Prairie rising : Indigenous youth, decolonization, and the politics of intervention /
Jaskiran Dhillon.
Toronto ; Buffalo ; London : University of Toronto Press, [2017]
xv, 326 pages : illustrations ; 24 cm
1442614714, 1442646926, 9781442614710, 9781442646926
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Toronto ; Buffalo ; London : University of Toronto Press, [2017]
contents note
Introduction: Urban Indigenous youth and participatory politics in the Paris of the Prairies -- Breakage : colonization, violence, and the possibility (still) of self-determined destiny -- The making of crisis stories -- The seduction of participation : they say the best is yet to come -- Policing the boundaries and debates over what's "real" -- Justice in a binder : cultural currency and urban Indigenous youth -- The dislocation of self -- Conclusion: Red rising.
local note
This title is part of the 'Indigenous Perspectives' Research Collection at the Bora Laskin Law Library.
"In 2016, Canada's newly elected federal government publically committed to reconciling the social and material deprivation of Indigenous communities across the country. Does this outward shift in the Canadian state's approach to longstanding injustices facing Indigenous peoples reflect a "transformation with teeth," or is it merely a reconstructed attempt at colonial Indigenous-settler relations? Prairie Rising provides a series of critical reflections about the changing face of settler colonialism in Canada through an ethnographic investigation of Indigenous-state relations in the city of Saskatoon. Jaskiran Dhillon uncovers how various groups including state agents, youth workers, and community organizations utilize participatory politics in order to intervene in the lives of Indigenous youth living under conditions of colonial occupation and marginality. In doing so, this accessibly written book sheds light on the changing forms of settler governance and the interlocking systems of education, child welfare, and criminal justice that sustain it. Dhillon's nuanced and fine-grained analysis exposes how the push for inclusionary governance ultimately reinstates colonial settler authority and raises startling questions about the federal government's commitment to justice and political empowerment for Indigenous Nations, particularly within the context of the everyday realities facing Indigenous youth."--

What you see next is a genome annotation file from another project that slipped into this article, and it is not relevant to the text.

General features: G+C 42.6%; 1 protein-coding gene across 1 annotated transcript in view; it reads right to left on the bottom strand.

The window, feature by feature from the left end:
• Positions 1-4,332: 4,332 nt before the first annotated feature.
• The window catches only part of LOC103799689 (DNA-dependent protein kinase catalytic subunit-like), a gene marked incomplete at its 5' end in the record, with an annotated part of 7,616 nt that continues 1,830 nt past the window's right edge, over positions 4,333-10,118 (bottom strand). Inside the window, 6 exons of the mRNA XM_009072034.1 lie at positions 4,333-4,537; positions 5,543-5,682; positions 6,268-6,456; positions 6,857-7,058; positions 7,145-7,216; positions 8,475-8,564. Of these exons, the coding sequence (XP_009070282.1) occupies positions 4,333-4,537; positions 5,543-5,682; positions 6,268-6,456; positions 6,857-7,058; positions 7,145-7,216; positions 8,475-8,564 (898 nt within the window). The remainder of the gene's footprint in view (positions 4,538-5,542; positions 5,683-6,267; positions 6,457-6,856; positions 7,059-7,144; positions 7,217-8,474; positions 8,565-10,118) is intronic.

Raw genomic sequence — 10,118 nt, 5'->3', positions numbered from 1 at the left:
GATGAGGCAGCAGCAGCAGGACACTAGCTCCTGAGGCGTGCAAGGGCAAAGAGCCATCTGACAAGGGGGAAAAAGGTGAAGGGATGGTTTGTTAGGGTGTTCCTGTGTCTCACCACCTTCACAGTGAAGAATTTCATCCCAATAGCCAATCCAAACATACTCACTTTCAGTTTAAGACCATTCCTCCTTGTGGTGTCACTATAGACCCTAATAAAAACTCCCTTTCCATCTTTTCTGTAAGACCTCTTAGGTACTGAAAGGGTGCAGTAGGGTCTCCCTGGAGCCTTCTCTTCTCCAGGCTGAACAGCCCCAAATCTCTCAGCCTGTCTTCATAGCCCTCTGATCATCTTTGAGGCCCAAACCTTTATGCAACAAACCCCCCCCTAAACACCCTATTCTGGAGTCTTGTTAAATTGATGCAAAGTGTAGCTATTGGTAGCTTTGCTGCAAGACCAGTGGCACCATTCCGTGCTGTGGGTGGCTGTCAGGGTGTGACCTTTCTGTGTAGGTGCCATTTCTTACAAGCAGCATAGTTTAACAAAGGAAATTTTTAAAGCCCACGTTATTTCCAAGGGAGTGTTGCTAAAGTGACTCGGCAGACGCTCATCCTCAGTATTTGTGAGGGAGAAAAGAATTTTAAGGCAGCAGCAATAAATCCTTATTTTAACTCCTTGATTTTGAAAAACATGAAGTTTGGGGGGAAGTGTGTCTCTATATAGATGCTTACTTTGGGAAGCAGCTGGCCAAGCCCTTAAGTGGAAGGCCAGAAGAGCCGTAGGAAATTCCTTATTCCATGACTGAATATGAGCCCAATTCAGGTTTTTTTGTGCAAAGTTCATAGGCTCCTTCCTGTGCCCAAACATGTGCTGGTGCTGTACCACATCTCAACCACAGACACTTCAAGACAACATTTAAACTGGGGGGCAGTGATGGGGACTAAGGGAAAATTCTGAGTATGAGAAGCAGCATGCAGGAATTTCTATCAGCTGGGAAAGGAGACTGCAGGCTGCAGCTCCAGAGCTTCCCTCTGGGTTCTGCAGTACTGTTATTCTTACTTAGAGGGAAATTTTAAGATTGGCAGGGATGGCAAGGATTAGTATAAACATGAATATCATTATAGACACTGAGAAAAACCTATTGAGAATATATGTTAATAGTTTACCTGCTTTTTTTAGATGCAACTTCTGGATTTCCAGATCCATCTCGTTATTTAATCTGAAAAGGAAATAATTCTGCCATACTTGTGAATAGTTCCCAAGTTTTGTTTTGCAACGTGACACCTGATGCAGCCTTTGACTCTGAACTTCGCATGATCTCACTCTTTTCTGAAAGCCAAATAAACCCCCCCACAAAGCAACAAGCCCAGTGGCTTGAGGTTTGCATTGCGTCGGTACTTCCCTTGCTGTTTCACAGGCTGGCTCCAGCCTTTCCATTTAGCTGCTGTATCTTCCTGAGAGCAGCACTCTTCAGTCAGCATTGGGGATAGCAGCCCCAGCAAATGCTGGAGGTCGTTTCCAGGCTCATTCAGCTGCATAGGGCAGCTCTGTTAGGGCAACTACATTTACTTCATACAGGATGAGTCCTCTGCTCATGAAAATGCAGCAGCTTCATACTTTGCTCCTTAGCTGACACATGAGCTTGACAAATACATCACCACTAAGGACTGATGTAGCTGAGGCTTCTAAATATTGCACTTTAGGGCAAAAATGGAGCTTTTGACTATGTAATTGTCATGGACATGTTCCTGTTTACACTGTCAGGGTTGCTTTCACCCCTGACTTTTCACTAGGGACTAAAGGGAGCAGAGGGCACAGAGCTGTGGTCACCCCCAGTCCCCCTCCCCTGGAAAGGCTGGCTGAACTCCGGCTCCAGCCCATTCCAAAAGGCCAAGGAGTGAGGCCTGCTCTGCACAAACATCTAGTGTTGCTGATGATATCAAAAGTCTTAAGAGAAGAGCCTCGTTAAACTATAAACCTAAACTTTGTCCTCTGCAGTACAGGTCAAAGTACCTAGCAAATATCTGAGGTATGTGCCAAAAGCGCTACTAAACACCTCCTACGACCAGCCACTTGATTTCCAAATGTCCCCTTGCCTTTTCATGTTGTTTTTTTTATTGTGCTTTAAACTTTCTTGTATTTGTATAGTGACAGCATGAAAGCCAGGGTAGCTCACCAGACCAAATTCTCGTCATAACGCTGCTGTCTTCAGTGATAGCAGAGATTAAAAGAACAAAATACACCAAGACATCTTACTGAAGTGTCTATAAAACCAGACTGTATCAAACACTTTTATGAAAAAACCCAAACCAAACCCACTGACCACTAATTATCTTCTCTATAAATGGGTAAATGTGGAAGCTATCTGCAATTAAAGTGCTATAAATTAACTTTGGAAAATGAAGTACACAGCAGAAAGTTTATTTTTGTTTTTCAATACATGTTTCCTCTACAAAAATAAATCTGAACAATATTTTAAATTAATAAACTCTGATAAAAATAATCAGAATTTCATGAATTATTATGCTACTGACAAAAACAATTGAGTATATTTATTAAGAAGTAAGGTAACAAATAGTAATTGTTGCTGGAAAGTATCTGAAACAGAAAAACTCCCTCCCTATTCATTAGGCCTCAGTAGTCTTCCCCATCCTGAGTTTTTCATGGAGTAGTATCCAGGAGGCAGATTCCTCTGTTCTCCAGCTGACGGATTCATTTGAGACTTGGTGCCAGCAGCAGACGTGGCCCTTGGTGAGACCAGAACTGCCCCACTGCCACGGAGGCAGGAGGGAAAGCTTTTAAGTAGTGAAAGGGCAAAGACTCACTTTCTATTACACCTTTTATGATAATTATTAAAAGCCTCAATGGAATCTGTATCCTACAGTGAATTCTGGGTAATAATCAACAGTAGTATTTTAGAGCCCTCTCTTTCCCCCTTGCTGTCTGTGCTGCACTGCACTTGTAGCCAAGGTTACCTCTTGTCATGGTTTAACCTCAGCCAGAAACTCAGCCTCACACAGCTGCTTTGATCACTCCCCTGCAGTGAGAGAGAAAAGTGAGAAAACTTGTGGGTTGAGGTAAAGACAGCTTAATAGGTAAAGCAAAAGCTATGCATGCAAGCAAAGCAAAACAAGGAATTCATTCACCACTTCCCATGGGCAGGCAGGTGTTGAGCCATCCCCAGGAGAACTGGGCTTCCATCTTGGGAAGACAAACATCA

catalogue key
Includes bibliographical references (pages 284-314) and index.

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